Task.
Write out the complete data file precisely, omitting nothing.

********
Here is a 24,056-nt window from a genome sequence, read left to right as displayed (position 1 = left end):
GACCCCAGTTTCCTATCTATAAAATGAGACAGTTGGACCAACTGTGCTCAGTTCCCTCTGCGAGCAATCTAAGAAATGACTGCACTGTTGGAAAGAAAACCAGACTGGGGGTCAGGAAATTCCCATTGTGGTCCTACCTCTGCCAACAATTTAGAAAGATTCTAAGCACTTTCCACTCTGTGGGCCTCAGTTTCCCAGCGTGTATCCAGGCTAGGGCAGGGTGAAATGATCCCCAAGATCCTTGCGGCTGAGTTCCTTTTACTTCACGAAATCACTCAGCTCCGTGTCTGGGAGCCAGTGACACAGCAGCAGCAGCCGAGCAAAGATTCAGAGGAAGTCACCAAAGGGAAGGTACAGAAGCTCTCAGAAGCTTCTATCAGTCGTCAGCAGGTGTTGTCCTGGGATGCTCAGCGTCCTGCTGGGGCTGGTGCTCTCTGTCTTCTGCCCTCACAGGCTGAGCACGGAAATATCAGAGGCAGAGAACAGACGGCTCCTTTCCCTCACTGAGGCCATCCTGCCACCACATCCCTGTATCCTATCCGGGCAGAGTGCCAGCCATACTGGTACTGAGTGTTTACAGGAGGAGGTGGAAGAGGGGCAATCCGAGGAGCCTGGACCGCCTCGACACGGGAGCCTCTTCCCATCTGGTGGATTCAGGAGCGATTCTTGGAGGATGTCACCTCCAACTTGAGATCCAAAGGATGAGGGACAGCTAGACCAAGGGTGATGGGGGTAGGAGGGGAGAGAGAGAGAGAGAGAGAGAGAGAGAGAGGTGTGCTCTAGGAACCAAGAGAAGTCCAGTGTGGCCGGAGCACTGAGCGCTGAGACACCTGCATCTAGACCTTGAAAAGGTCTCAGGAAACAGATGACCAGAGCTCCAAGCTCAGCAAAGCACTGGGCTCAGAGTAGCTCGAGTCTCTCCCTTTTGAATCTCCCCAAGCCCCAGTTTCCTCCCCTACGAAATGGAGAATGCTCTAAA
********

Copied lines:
Here is a 24,056-nt window from a genome sequence, read left to right as displayed (position 1 = left end):
GACCCCAGTTTCCTATCTATAAAATGAGACAGTTGGACCAACTGTGCTCAGTTCCCTCTGCGAGCAATCTAAGAAATGACTGCACTGTTGGAAAGAAAACCAGACTGGGGGTCAGGAAATTCCCATTGTGGTCCTACCTCTGCCAACAATTTAGAAAGATTCTAAGCACTTTCCACTCTGTGGGCCTCAGTTTCCCAGCGTGTATCCAGGCTAGGGCAGGGTGAAATGATCCCCAAGATCCTTGCGGCTGAGTTCCTTTTACTTCACGAAATCACTCAGCTCCGTGTCTGGGAGCCAGTGACACAGCAGCAGCAGCCGAGCAAAGATTCAGAGGAAGTCACCAAAGGGAAGGTACAGAAGCTCTCAGAAGCTTCTATCAGTCGTCAGCAGGTGTTGTCCTGGGATGCTCAGCGTCCTGCTGGGGCTGGTGCTCTCTGTCTTCTGCCCTCACAGGCTGAGCACGGAAATATCAGAGGCAGAGAACAGACGGCTCCTTTCCCTCACTGAGGCCATCCTGCCACCACATCCCTGTATCCTATCCGGGCAGAGTGCCAGCCATACTGGTACTGAGTGTTTACAGGAGGAGGTGGAAGAGGGGCAATCCGAGGAGCCTGGACCGCCTCGACACGGGAGCCTCTTCCCATCTGGTGGATTCAGGAGCGATTCTTGGAGGATGTCACCTCCAACTTGAGATCCAAAGGATGAGGGACAGCTAGACCAAGGGTGATGGGGGTAGGAGGGGAGAGAGAGAGAGAGAGAGAGAGAGAGAGAGGTGTGCTCTAGGAACCAAGAGAAGTCCAGTGTGGCCGGAGCACTGAGCGCTGAGACACCTGCATCTAGACCTTGAAAAGGTCTCAGGAAACAGATGACCAGAGCTCCAAGCTCAGCAAAGCACTGGGCTCAGAGTAGCTCGAGTCTCTCCCTTTTGAATCTCCCCAAGCCCCAGTTTCCTCCCCTACGAAATGGAGAATGCTCTAAA